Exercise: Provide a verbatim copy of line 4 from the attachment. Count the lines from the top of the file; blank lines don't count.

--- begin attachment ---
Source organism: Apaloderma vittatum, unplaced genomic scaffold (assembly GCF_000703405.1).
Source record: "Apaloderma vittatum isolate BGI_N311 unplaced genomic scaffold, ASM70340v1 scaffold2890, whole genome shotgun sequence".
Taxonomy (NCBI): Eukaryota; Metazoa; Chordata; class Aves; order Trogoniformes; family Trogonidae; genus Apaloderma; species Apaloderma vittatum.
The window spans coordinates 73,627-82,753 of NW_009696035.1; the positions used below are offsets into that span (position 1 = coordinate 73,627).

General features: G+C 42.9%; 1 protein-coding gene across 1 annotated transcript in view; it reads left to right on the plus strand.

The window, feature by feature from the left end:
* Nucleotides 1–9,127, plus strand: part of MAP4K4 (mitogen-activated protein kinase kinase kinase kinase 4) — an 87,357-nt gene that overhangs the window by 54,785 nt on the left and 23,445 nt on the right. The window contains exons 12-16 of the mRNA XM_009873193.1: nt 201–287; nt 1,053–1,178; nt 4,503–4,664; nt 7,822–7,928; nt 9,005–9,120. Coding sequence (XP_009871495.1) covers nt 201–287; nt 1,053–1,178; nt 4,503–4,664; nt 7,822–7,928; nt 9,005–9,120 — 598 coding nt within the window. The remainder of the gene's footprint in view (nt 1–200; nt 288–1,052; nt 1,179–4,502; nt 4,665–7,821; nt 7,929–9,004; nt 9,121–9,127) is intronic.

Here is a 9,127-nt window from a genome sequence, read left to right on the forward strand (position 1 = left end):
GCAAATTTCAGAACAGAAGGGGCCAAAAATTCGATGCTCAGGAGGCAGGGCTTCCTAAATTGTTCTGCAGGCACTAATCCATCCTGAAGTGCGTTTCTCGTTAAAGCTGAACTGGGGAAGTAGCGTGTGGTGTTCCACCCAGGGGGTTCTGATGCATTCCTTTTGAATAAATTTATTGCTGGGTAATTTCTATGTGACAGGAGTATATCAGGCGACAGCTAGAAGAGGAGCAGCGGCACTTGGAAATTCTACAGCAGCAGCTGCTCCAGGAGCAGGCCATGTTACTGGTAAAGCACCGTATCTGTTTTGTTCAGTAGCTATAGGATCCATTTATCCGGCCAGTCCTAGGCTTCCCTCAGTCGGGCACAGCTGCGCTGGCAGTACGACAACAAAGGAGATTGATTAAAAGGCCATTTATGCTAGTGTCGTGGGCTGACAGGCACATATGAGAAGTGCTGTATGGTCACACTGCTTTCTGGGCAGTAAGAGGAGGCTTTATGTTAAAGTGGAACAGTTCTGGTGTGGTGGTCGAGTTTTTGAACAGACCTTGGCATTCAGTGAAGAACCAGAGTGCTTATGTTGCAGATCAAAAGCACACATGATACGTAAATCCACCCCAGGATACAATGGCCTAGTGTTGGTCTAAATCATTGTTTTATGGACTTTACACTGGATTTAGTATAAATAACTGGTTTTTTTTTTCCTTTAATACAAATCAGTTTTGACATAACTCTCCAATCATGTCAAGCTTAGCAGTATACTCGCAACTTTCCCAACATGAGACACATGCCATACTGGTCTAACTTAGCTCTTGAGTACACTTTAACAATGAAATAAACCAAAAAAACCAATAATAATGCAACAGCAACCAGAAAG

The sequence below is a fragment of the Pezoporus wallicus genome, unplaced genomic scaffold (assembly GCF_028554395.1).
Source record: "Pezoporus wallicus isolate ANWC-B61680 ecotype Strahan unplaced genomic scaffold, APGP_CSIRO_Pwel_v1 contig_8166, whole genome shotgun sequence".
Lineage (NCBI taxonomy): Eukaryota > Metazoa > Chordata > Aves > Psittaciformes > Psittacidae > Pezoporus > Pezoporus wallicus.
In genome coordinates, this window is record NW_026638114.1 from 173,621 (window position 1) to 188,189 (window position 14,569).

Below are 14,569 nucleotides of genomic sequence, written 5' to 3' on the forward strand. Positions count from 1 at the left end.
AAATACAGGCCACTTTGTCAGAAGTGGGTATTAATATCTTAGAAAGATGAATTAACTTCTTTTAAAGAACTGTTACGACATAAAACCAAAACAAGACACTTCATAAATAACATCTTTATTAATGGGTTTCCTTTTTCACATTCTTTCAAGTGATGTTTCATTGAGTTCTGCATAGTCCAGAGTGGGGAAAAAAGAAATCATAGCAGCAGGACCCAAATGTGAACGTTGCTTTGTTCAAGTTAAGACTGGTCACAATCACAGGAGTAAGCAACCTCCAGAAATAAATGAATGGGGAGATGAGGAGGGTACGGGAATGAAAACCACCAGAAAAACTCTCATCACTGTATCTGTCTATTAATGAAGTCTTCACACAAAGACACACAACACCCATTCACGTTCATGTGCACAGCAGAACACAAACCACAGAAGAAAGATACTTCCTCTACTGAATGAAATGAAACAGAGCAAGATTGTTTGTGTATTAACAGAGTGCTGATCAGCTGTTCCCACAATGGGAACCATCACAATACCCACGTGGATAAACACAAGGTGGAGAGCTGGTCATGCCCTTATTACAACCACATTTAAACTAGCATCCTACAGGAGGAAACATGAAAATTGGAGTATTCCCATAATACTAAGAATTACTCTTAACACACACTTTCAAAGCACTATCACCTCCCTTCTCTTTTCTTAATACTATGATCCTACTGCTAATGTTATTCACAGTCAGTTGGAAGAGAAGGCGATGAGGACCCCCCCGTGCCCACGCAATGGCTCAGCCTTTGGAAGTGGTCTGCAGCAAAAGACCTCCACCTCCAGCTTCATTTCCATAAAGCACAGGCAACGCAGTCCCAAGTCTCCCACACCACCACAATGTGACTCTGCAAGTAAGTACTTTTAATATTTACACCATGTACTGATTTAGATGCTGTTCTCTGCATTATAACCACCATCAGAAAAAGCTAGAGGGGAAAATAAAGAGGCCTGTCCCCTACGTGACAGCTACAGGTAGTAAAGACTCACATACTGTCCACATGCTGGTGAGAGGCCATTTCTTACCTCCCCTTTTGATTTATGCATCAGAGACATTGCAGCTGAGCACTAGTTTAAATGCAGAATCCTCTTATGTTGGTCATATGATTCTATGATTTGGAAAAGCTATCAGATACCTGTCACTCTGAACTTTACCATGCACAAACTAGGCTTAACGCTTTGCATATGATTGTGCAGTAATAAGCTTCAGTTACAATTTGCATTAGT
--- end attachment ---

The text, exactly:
The window spans coordinates 73,627-82,753 of NW_009696035.1; the positions used below are offsets into that span (position 1 = coordinate 73,627).